Global fish production has been recorded at about 179 million tonnes in 2018; 82 million tonnes of this production is credited to aquaculture. Out of this, 156 million tonnes of fish were used for human consumption, equivalent to an estimated annual of 20.5 kg per capita. The remaining 22 million tonnes were diverted for non-food uses, primarily as fishmeal and fish oil. Aquaculture accounted for 46% of the total production; however, 52% of fish for human consumption came from aquaculture. Compare this to the average of the decade 1986-1995 when the contribution of aquaculture to the total global production was a mere 14.6%. It truly is a pointer towards phenomenal growth and future potential. Since the year 2001 to 2018, the year up till which authenticated global data is available, aquaculture has registered an average annual growth of 5.3%, an achievement few sectors could boast of. It is a clear illustration that aquaculture or fish farming, as it is popularly understood, is progressing impressively to counterbalance the pessimistic scenario of global fish resources by offering trends and outlook of optimism. It is undisputedly recognised that only aquaculture could be the answer to meeting the growing global demand of fish for food. Therefore, we need to acknowledge, recognise, and affirm the critical importance of fish farming not only to food and nutritional security as also to securing rural livelihoods.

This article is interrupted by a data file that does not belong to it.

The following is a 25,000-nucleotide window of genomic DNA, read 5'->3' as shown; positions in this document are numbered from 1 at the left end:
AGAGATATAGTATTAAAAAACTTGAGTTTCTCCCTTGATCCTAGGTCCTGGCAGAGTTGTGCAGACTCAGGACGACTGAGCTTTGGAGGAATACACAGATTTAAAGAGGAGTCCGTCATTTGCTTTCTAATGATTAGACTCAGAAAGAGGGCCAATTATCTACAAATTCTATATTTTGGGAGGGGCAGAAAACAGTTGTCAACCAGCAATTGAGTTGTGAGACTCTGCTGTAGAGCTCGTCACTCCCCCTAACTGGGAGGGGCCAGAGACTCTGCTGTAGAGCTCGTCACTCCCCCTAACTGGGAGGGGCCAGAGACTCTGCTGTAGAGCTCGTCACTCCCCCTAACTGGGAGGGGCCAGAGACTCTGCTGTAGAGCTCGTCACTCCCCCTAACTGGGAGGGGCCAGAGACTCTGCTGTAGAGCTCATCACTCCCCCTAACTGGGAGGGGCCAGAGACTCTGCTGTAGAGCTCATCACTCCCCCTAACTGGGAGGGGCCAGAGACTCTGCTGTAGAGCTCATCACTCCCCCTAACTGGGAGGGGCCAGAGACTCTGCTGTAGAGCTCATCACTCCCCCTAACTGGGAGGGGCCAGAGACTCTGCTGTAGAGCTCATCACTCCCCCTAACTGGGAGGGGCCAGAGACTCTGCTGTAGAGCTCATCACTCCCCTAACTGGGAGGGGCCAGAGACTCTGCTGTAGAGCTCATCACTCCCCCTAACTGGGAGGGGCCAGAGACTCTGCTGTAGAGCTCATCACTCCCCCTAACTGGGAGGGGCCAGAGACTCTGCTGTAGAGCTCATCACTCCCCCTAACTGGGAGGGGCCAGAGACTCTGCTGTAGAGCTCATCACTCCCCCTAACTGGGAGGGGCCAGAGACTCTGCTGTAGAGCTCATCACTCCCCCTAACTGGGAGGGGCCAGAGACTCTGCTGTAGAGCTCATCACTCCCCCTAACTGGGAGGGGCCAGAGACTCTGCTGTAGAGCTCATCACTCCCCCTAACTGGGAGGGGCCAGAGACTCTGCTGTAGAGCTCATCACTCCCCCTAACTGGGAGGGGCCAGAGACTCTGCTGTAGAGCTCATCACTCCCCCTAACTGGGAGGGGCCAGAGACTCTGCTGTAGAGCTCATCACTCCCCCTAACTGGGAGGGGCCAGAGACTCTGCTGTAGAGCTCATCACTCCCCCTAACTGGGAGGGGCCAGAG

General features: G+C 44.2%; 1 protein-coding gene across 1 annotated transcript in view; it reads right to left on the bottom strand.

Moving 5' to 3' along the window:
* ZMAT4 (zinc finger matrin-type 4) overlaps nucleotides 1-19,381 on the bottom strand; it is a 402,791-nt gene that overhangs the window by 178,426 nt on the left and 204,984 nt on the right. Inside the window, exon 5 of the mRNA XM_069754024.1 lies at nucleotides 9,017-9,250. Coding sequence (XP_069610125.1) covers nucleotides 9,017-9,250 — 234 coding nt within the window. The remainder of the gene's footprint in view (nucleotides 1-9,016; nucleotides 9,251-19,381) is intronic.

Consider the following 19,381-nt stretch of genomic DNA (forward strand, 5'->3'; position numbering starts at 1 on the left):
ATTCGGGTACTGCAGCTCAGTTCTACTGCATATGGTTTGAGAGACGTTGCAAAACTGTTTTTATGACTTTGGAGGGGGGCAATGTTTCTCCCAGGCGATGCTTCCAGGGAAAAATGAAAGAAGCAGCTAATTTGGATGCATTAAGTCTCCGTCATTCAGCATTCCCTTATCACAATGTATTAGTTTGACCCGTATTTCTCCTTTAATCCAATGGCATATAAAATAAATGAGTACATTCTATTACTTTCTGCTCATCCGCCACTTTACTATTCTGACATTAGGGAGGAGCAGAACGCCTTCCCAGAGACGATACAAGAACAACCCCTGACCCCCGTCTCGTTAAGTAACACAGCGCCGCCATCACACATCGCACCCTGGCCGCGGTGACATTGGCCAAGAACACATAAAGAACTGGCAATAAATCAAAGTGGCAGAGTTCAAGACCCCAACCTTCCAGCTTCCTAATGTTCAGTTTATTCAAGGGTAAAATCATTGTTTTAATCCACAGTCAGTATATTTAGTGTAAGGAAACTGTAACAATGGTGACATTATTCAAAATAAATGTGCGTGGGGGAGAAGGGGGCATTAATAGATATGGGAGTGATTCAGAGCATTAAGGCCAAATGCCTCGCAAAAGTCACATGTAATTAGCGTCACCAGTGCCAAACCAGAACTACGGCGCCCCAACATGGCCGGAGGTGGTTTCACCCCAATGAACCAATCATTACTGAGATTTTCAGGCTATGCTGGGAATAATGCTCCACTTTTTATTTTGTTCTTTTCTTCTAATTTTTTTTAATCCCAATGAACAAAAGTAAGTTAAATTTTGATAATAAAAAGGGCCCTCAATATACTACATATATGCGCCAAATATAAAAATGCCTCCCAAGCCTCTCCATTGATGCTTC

Against the background of such a scenario, it is indeed depressing to note that global under nourished population has reached a figure of above 800 million, and 98% of this population is in the developing countries. On the other hand, middle class population in these countries has also shown a steady growth; the middle class is expected to grow to about 66% by 2030 in the Asia Pacific countries. Aquaculture, through appropriate interventions and management, could significantly contribute to the food security of the millions of poor and under nourished. Further, the growing demands of the rising middle classes, with their increasing purchasing power and heightened levels of awareness is leading to a demand for healthy nutritious food, and this is a clear indicator of future trends for fish. How do we continue to meet this demand? Let the answer be reiterated in one word: Aquaculture; an answer Asia recognised centuries ago, but the rest of the world is waking up to now. Since aquaculture now accounts for more than 52% of the world’s fish food production for human consumption, even the diehard sceptics admit that times are not far when almost the entire fish food would be supplied by aquaculture. Asia has always been the cradle of aquaculture and would remain so in times to come. India being a global giant in both fishery and aquaculture should remain in the forefront of this growth. Therefore, maintaining growth of aquaculture in a sustainable manner is a challenge, more so in Asia in general and India in particular, where aquaculture is growing at a much faster pace than any other food producing sector.